Sometimes, when I’m lying, I say that I enjoy new experiences. Today was one of those times.
There’s literally no way to say this any simpler: I watched the wrong film.
Not that it makes a massive difference to the whole scheme of things, but I didn’t see the film that I thought I was watching. There’s no way to look at it without me looking pretty stupid. It all comes down to trying to navigate YouTube as a platform for watching J-Horror. When you don’t 100% know what you’re doing, or what the film looks like, you tend to make mistakes.
Basically, I watched a film called Ring: Kanzenban instead of watching Ringu, like I thought I was. I mean, I actually really enjoyed the film and thought it was great, but it literally was the wrong film. I am very grateful that, somehow, I ended up watching something else in the J-Horror Genre. I could go back, edit my last blog post, and pretend this never happened, but in all honesty, this may even be the best mistake I’ve ever made, and it makes everything so much more interesting.
Ring: Kanzenban was released in 1995, three years before the famous Ringu cult classic, and it is the most accurate to the book it was based on. I didn’t even know it was based on a book. The more you screw up, the more you discover, I guess.
(My other confession, before I continue, is that Twitter and I had a major disagreement, so I Snapchatted the entire affair instead.)
This film is over 20 years old, now, but it helped kickstart a series of movie remakes in an almost Godzilla-like way. There are three American films and a variety of films, manga, TV series, and books written about the same story.
I expected there to be massive amounts of gore, but what I saw was quite the opposite. There was very minimal gore. I think the most seen was a little bit of blood on each of the victims. I assumed there would be gore in the film, almost exclusively because I’d seen Akira, where there were 97 shades of red to accurately show all of the blood that they did. The films are more different than they are the same, in that one is filmed and the other is an animation. Because they both come from Japan, my brain linked the two and tied them together in a tight little bow. They’re similar in the same way Peppa PigPeppa Pig is like Kill Bill, I’ve come to realise. It’s just stupid.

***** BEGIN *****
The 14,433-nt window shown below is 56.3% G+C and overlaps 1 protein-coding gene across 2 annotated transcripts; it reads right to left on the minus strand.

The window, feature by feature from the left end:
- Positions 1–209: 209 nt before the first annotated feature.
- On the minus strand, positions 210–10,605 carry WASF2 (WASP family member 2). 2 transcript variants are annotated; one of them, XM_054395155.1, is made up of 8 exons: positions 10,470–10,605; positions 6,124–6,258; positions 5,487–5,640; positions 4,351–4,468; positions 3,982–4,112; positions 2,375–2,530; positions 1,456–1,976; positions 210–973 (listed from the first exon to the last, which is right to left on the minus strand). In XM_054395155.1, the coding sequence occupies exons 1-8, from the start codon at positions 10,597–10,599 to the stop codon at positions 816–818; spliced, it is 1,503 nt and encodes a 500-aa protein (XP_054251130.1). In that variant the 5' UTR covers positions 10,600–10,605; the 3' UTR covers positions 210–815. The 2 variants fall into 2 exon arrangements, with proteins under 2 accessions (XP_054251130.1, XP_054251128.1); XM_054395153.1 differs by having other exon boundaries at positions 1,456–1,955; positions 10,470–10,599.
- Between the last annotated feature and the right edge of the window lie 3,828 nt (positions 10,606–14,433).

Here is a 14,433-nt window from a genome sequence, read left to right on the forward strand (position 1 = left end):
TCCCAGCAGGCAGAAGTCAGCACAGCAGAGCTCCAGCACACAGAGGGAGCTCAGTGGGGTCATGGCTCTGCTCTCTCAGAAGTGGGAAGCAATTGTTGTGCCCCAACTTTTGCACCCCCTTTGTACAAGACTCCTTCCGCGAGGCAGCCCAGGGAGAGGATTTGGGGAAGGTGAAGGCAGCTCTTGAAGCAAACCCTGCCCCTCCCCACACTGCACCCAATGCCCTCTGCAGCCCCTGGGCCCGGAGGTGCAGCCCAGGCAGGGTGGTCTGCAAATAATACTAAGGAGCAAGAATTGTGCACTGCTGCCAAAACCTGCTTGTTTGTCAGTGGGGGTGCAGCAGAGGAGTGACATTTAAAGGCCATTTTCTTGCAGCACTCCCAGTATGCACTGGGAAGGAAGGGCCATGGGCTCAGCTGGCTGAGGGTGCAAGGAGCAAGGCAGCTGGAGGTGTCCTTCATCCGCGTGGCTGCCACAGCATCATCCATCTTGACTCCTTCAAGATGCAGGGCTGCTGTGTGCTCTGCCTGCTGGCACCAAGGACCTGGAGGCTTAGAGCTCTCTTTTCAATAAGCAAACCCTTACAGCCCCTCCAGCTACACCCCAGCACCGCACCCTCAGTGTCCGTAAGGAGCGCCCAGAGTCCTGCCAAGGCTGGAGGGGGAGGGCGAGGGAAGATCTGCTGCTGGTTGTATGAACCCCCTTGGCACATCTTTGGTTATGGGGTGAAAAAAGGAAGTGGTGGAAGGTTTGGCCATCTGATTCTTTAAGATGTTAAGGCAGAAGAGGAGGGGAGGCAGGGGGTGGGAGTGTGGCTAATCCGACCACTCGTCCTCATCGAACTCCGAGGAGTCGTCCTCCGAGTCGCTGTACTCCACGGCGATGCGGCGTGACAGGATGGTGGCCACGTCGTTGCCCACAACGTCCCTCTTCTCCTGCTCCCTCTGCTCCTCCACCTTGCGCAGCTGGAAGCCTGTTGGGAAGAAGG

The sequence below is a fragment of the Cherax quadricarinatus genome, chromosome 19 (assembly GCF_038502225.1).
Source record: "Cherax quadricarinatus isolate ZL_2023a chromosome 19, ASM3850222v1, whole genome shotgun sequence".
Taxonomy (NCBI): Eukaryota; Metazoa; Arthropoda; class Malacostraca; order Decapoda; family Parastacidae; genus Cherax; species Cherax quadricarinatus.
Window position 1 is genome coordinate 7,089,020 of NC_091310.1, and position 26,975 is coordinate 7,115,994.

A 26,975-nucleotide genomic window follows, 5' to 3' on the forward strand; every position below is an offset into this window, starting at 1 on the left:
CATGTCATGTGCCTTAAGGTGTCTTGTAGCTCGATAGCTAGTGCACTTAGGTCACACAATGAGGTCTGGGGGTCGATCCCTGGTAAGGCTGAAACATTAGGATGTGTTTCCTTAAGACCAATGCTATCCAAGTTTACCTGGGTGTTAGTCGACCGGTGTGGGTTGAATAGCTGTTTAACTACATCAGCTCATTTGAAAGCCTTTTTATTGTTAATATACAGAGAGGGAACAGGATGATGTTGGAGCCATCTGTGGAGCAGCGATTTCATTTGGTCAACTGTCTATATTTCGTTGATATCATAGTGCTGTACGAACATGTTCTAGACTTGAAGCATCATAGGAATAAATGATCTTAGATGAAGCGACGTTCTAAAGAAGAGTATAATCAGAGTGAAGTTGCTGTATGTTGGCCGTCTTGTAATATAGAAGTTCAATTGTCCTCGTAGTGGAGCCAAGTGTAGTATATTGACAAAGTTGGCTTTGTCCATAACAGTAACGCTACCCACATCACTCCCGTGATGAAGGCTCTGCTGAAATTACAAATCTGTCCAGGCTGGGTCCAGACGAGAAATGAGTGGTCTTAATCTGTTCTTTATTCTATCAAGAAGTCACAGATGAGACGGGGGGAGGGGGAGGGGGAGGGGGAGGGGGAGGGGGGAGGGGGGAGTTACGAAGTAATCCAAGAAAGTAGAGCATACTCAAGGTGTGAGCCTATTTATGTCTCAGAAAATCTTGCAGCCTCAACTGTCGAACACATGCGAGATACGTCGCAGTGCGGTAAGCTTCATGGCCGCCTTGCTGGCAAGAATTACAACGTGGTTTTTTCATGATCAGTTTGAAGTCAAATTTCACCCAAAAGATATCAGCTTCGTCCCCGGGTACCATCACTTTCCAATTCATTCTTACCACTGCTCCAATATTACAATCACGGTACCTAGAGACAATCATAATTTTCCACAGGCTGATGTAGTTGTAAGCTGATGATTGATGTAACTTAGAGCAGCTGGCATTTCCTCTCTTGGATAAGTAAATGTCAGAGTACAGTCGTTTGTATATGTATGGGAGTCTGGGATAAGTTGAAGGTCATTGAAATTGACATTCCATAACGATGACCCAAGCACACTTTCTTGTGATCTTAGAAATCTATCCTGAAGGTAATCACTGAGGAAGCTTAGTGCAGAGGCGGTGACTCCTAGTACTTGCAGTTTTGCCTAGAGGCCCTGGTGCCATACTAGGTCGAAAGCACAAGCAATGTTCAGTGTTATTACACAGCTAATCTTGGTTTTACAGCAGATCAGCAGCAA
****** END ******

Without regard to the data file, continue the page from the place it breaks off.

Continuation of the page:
The amount of sex, sexual references, and nudity parallels an American Comedy-Horror film Zombeavers. In both films, the severe lack of any plot or greatly interesting point results in ‘tits out for the boys’. I found this absolutely bizarre to see in a Japanese film, particularly one from 20+ years ago. It does not make sense that a female artist, Megumi Igarashi, in 2016 can be charged under obscenity laws for a 3D print of her vagina, whilst a 1995 film is totally fine to show the breasts of at least two women, and have countless scenes of nudity and rape.
Oh wait. Wait no. I understand – it took me a second. The women in the film are being exploited – one of them is shown having sex with her father, and is later almost raped, and the other dies while naked and having sex. Whereas Igarashi was in charge of her own body and had agency and autonomy. Nevermind. I get it. The entire world has a problem with hegemony and misogyny. Not just the west. I makes perfect sense. If this idea is the same across all of the J-Horror films I watch, I’m gonna be so mad.
I thought I might find something ‘cooler’ to look at than female representation in the film, but since the first scene, the feminist within burst out of my chest like in the movie Alien. (Side note: I watched the Alien movies when I was eight and I still can’t deal with horror films and it’s entirely their fault.)
Here’s a series of Feminist realisations and annoyances along the way:
In their book, Phillips and Stringer explain how throughout the 1950’s and the decades surrounding it, Japan tried to market their films to a Western audience, and it is only in more recent times that they’ve started to add back in their Japanese idiosyncrasies. I think that it is a residual part of Post-War Japan that helped this film come to fruition. Nudity, sex, and general physical contact is taboo in Japan and it is considered best to keep it at home and much less public than portrayed in the film. Through further research when I examine the next movie, I will look to see the levels of female nudity, and I might be able to come up with conclusive results as to whether Japan was directing these films towards a western audience, or if they were considering themselves ‘a part of the western world’ like Phillips and Stringer suggest.
The ending of Ring: Kanzenban was also very profound in the same way I found Gojira to be. While Gojira was more ‘don’t test nuclear weapons out. Like, let’s stop that drama’, Ring: Kanzenban had more of an undertone about how our decisions affect more than just ourselves, and can impact so many different people, in a ring of suffering. I am curious as to whether Japanese cinema often has an underlying message at the ends of their films, or if the first two I’ve watched just so happen to have them.